As a current coach, and player, it saddens me that while all the other sports – football and even table tennis and Badminton celebrate its heroes, Singapore rugby seems to forget its heroes.

    ‘Song’ and ‘Nat’ are not the only 2 pioneers of Singapore Rugby. Other lumaries such as Leow Kim Liat – Singapore’s 1st asian captain of the national team, Teo Han Chua, Frank Kwok and even more recently ‘Buddha’ Leong Jee Wong (he was the vice capt of the 1998 team) should be remembered along side the greats of other sports.

    Its interesting to note that Singapore played England at the National Stadium in 1970 in a full international – bet you know one knows that now! Leow was to captain the team but was injuried, instead, a certain John Koh(most recent FAS President) took his place in the team, with another star of that era, Wong Wai Chew, only 2 asians in the team to face England.

    Anyways, enough rambling – thanks for the trip down memory lane, and keep it up!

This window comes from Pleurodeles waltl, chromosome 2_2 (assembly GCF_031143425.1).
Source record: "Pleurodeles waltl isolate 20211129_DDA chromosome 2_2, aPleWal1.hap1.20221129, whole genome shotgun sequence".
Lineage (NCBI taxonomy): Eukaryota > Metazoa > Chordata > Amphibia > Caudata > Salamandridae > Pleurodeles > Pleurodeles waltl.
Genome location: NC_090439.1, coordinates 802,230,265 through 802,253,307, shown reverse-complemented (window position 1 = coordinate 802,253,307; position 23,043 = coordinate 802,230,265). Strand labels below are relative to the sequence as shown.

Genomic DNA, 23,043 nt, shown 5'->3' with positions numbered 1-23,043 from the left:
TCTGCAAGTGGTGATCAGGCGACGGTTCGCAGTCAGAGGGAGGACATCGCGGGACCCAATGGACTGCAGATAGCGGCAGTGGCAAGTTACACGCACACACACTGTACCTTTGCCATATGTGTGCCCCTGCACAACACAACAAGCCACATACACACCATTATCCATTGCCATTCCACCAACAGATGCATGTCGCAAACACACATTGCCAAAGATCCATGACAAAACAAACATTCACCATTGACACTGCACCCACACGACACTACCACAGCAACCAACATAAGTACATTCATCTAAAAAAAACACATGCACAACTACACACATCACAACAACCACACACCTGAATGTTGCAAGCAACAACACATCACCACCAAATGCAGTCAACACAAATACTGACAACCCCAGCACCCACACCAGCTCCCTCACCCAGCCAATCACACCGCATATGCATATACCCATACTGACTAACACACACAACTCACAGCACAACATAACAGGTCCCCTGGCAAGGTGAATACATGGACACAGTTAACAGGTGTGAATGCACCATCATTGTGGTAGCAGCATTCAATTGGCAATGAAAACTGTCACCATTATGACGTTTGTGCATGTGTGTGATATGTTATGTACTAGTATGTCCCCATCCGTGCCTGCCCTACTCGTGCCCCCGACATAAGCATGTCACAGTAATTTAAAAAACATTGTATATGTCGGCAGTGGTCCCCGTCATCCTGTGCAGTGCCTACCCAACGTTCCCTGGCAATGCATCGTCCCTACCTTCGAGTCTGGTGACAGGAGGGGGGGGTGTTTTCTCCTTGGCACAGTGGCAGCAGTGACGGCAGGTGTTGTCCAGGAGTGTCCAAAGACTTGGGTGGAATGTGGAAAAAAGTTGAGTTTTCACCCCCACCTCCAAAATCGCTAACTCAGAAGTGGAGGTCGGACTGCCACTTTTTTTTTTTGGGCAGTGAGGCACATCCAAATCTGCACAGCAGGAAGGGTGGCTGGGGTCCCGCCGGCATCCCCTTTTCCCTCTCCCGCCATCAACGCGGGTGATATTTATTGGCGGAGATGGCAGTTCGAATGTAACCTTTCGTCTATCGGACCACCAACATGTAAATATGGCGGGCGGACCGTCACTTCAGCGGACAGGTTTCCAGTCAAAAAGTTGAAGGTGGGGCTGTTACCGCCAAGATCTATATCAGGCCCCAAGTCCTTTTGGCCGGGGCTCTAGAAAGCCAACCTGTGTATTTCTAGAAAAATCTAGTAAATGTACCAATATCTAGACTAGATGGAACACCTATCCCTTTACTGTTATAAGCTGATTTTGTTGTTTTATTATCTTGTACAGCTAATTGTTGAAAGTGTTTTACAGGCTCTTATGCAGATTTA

2. […] I mentioned before in a previous post, the achievements of that 1978 national rugby team remains the pinnacle of Singapore rugby and is […]

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  5. Francis says:

    Hi, its gratifying to read the column. How would you rate the players of the seventies such as Ishak (full-back, Police rugby) and the team under Hamzah of the Police rugby team ? Many of the players played for the nation.

  6. Francis says:

    Hi, there’s Yee Teck Peng who coached Singapore. He’s a very technical coach. Then there’s Rashid coached Singapore as well who’s very technical. Han Chua and Natahar are great at a different aspect of coaching than are Teck Peng and Rashid.
    Singapore seems to have great tallent, however, the general consensus always seems to be the financial payoff for effort. If these efforts were duly rewarded, like with bonuses for a certain level of achievement comparing against the current status of a team with what they are at the end of coaching, perhaps more talent will spring up in Singapore.

  7. singaporesportsfan says:

    Dear Francis

    Thank you for your feedback.

    Although I grew up in the 70s, I was only between the ages of 7 to 9 and never got to watch any of the Police chaps in action.

    Pity. But this is what I am going to do – I am going to forward your question to a mate of mine who was a former national in the 80s.

    He would know these players whom you are referring to, and be able to give his tw cets’ worth.

    I hope to get back to you as soon as I can.